Immigration and the Dutch economy

Economic 1.3
Introduction
1 The Netherlands Bureau for Economic Policy Analysis, part of the Ministry of Economic Affairs[1], has produced a wide-ranging study of the impact of immigration on the economy of the Netherlands. The web site is www.cpb.nl
2 The main results confirm findings in the US, Canada, and the UK that the benefit of large scale immigration to the resident population is very small and can sometimes be negative.

Main results
3 The study, published in June 2003, concluded that immigration of labour has the following effects:

a) the gross domestic product will increase, but this increase will accrue largely to the immigrants in the form of wages;
b) the overall net gain in income of residents is likely to be small and maybe even negative;
c) the amount of redistribution between residents is substantial;
d) the more the skill distribution of immigrants differs from that of residents, the larger the amount of redistribution will be;
e) residents will skills comparable to those of immigrants will lose;
f) residents will skills complementary to those of immigrants will win in the long run;
g) capital owners will win in the short run, but in the long run their gains will disappear;
h) due to labour market imperfections, part of the income effect for resident workers will be replaced by employment effects (unemployment instead of a wage decrease).

4 The effects of immigration on public finances were assessed by calculating the net lifetime contributions of immigrants and their effects on future budget balances. We conclude that:

a) The fiscal impact of an immigrant depends very much on his or her age at entry and social and economic characteristics (labour market performance). The outcomes are most favourable for immigrants who are 25 years of age at entry and perform well on the labour market.
b) For all entry ages, however, immigrants turn out to be a burden to the public budget if their social and economic characteristics correspond to those of the present average non-Western resident. Accordingly, budget balances are affected negatively.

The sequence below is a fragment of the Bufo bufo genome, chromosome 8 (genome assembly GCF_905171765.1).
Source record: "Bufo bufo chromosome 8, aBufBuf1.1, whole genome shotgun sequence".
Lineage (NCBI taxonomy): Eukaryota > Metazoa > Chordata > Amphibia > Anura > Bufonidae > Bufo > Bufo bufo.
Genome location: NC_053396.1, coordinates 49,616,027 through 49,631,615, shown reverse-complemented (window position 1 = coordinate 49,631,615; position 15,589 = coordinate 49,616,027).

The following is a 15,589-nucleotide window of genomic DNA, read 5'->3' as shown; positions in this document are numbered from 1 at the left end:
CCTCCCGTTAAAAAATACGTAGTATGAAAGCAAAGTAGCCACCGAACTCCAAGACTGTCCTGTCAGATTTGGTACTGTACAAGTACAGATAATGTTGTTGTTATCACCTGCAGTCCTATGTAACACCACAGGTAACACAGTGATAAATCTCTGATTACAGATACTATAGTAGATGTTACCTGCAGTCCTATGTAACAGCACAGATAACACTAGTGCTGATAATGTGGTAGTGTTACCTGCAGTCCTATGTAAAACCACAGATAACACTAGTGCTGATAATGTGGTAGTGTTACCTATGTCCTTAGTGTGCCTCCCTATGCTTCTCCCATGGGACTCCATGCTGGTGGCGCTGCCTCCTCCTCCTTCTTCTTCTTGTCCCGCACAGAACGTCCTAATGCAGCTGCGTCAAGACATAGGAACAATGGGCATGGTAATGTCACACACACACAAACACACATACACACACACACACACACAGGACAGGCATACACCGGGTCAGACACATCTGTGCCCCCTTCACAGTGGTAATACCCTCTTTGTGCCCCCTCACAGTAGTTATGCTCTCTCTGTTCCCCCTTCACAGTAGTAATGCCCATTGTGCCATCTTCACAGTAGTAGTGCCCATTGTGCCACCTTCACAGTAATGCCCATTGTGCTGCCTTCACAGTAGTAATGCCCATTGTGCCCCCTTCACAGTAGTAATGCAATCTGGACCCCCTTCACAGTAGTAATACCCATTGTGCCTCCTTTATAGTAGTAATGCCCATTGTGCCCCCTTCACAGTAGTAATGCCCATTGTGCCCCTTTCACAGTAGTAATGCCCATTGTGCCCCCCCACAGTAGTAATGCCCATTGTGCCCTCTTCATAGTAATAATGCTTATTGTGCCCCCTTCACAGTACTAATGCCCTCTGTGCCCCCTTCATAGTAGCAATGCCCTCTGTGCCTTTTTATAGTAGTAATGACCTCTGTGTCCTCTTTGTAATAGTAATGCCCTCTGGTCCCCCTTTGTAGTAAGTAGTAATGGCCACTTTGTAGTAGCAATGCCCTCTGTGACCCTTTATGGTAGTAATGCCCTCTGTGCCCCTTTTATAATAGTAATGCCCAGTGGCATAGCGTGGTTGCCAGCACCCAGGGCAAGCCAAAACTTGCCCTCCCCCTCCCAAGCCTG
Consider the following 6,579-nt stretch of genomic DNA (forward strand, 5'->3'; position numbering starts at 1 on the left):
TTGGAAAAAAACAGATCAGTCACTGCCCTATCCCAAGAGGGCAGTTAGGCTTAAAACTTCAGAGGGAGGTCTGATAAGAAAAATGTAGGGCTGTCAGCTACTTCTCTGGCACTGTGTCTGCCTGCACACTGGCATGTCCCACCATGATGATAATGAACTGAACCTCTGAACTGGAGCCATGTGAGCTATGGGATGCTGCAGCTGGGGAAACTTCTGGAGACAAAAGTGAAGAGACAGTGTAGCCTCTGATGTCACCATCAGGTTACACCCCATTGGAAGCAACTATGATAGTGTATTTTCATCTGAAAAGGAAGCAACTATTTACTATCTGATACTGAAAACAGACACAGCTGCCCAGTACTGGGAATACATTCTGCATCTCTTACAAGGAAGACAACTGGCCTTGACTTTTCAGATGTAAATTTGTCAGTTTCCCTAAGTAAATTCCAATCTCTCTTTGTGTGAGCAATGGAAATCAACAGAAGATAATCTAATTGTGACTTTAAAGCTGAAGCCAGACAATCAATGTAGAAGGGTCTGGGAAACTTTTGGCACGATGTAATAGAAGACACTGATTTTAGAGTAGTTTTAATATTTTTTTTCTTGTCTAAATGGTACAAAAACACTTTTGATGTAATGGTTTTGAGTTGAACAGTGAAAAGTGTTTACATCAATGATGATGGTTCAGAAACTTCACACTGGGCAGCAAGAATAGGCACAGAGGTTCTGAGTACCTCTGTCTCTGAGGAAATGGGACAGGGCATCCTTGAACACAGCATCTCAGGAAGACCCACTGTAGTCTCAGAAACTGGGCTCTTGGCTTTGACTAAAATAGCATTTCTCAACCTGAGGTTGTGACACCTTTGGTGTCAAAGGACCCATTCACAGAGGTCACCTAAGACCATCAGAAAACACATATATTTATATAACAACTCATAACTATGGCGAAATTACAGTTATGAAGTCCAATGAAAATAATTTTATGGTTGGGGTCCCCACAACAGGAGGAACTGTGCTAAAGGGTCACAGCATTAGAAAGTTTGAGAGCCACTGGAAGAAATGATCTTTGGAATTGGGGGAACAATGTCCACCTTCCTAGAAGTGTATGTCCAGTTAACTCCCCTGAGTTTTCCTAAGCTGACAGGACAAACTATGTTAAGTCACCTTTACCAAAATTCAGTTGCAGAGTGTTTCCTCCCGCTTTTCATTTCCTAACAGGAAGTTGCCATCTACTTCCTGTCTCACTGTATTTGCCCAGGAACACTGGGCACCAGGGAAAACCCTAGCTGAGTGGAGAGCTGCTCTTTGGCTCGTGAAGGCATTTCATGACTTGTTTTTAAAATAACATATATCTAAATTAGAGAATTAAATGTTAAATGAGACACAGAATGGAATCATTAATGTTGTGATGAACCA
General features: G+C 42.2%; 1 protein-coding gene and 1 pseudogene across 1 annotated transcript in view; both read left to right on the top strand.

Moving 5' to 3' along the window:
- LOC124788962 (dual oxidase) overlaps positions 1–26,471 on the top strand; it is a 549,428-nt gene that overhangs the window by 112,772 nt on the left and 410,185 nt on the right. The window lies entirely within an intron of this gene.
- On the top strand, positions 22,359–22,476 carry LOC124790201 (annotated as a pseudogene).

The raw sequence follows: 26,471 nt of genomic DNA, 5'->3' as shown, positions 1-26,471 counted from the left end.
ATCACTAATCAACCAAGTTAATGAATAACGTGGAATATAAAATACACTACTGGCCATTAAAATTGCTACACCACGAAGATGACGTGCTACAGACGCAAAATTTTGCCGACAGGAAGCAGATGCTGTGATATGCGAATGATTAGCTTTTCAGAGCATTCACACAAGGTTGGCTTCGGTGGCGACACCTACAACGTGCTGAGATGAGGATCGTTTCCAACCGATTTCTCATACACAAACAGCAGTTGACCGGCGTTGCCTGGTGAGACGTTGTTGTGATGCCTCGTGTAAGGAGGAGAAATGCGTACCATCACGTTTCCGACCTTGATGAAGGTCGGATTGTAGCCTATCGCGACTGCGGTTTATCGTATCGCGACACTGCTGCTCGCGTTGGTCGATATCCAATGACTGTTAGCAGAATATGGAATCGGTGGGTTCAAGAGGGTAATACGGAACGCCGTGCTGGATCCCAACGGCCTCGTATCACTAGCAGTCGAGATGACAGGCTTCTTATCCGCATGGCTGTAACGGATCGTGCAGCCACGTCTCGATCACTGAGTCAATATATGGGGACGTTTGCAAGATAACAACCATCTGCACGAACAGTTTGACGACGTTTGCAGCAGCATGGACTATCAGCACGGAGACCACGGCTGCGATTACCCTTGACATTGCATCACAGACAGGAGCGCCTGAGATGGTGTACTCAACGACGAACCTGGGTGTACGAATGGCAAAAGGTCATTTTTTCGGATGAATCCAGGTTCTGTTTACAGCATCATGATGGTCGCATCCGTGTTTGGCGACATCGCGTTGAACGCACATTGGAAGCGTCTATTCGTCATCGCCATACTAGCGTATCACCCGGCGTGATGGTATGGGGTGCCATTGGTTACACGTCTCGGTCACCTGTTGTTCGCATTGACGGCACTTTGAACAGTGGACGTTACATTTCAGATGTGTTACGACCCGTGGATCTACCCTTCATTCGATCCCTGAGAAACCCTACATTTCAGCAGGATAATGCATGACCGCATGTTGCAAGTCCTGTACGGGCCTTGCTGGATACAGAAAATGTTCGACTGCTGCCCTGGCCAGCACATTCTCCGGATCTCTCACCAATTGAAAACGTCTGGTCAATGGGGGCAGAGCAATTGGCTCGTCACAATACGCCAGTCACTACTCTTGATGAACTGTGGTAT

c) This average negative contribution of immigrants is not fully the result of a lagging performance. It is partly also the reflection of the generous system of Dutch collective arrangements.
d) Immigrants who perform better on the labour market than average Dutch residents alleviate public finances over a wide range of entry ages. Accordingly, an inflow of such immigrants would positively affect the budget balance.
e) The results indicate that immigration cannot offer a major contribution to alleviate public finances and thus become a compensating factor for the rising costs for government due to the ageing of the population.

5 An increasing population density brought about by immigration might affect the economy. After a rough assessment, we come to the following conclusions;

a) Accommodating an increasing population and associated economic activity, given a fixed amount of land, may have a negative impact on gross domestic product per head, but not necessarily on the average income of the resident population;
b) The further population density increases, the more economies of scale are likely to be outweighed by negative external effects related to such phenomena as traffic congestion, pollution, and loss of open space, landscape and nature.

11 August, 2004

Notes

  1. Roodenburg, H; Euwals, R; ter Rele, H (2003) Immigration and the Dutch Economy, ISBN 90-5833-129-6. CPB Netherlands Bureau for Economic Policy Analysis, Van Stolkweg 14, P.O. Box 80510, 2508 GM The Hague, the Netherlands. Telephone+31 70 338 33 80; Telefax +31 70 338 33 50; Internet www.cpb.nl

I Understand About Cookies

We use cookies to help us improve the website.